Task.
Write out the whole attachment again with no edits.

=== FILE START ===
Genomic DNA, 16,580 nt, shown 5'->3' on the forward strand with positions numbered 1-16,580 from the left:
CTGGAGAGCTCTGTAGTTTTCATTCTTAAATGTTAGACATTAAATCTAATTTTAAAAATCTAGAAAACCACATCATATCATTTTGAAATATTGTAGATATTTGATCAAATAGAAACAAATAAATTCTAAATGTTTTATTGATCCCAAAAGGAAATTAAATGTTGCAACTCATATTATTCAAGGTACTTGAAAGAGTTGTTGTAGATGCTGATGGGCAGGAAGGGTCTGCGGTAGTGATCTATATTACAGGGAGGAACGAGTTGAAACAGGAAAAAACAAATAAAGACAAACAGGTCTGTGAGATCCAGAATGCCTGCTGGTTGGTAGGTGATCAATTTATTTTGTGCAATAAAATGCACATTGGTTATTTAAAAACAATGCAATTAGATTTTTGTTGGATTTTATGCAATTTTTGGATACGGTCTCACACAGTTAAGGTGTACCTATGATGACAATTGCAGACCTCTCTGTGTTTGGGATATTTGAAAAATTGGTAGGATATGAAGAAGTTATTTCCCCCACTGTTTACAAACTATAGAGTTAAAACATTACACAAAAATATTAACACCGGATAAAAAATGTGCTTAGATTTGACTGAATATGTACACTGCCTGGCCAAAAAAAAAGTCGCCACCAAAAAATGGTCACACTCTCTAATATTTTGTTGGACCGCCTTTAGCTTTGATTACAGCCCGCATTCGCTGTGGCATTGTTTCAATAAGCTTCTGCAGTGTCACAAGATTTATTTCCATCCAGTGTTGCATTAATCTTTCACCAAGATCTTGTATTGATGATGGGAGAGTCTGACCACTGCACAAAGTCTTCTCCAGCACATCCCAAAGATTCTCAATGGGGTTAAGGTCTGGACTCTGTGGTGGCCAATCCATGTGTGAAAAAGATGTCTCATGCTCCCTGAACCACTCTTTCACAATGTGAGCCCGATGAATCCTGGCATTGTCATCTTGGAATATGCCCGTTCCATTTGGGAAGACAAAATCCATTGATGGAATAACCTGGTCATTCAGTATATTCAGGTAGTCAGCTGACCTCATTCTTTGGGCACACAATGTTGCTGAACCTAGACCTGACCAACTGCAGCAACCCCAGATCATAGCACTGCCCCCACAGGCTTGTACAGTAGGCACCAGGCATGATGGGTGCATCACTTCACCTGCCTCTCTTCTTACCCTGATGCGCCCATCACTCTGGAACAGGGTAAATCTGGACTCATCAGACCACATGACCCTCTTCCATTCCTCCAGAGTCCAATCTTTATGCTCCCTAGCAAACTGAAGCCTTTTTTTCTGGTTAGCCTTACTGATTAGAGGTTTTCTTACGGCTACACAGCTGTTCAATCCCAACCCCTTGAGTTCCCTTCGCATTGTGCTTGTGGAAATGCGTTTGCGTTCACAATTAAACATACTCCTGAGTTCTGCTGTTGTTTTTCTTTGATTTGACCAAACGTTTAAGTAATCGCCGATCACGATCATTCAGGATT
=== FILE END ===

Genomic DNA, 16,580 nt, shown 5'->3' on the forward strand with positions numbered 1-16,580 from the left:
CTGGAGAGCTCTGTAGTTTTCATTCTTAAATGTTAGACATTAAATCTAATTTTAAAAATCTAGAAAACCACATCATATCATTTTGAAATATTGTAGATATTTGATCAAATAGAAACAAATAAATTCTAAATGTTTTATTGATCCCAAAAGGAAATTAAATGTTGCAACTCATATTATTCAAGGTACTTGAAAGAGTTGTTGTAGATGCTGATGGGCAGGAAGGGTCTGCGGTAGTGATCTATATTACAGGGAGGAACGAGTTGAAACAGGAAAAAACAAATAAAGACAAACAGGTCTGTGAGATCCAGAATGCCTGCTGGTTGGTAGGTGATCAATTTATTTTGTGCAATAAAATGCACATTGGTTATTTAAAAACAATGCAATTAGATTTTTGTTGGATTTTATGCAATTTTTGGATACGGTCTCACACAGTTAAGGTGTACCTATGATGACAATTGCAGACCTCTCTGTGTTTGGGATATTTGAAAAATTGGTAGGATATGAAGAAGTTATTTCCCCCACTGTTTACAAACTATAGAGTTAAAACATTACACAAAAATATTAACACCGGATAAAAAATGTGCTTAGATTTGACTGAATATGTACACTGCCTGGCCAAAAAAAAAGTCGCCACCAAAAAATGGTCACACTCTCTAATATTTTGTTGGACCGCCTTTAGCTTTGATTACAGCCCGCATTCGCTGTGGCATTGTTTCAATAAGCTTCTGCAGTGTCACAAGATTTATTTCCATCCAGTGTTGCATTAATCTTTCACCAAGATCTTGTATTGATGATGGGAGAGTCTGACCACTGCACAAAGTCTTCTCCAGCACATCCCAAAGATTCTCAATGGGGTTAAGGTCTGGACTCTGTGGTGGCCAATCCATGTGTGAAAAAGATGTCTCATGCTCCCTGAACCACTCTTTCACAATGTGAGCCCGATGAATCCTGGCATTGTCATCTTGGAATATGCCCGTTCCATTTGGGAAGACAAAATCCATTGATGGAATAACCTGGTCATTCAGTATATTCAGGTAGTCAGCTGACCTCATTCTTTGGGCACACAATGTTGCTGAACCTAGACCTGACCAACTGCAGCAACCCCAGATCATAGCACTGCCCCCACAGGCTTGTACAGTAGGCACCAGGCATGATGGGTGCATCACTTCACCTGCCTCTCTTCTTACCCTGATGCGCCCATCACTCTGGAACAGGGTAAATCTGGACTCATCAGACCACATGACCCTCTTCCATTCCTCCAGAGTCCAATCTTTATGCTCCCTAGCAAACTGAAGCCTTTTTTTCTGGTTAGCCTTACTGATTAGAGGTTTTCTTACGGCTACACAGCTGTTCAATCCCAACCCCTTGAGTTCCCTTCGCATTGTGCTTGTGGAAATGCGTTTGCGTTCACAATTAAACATACTCCTGAGTTCTGCTGTTGTTTTTCTTTGATTTGACCAAACGTTTAAGTAATCGCCGATCACGATCATTCAGGATT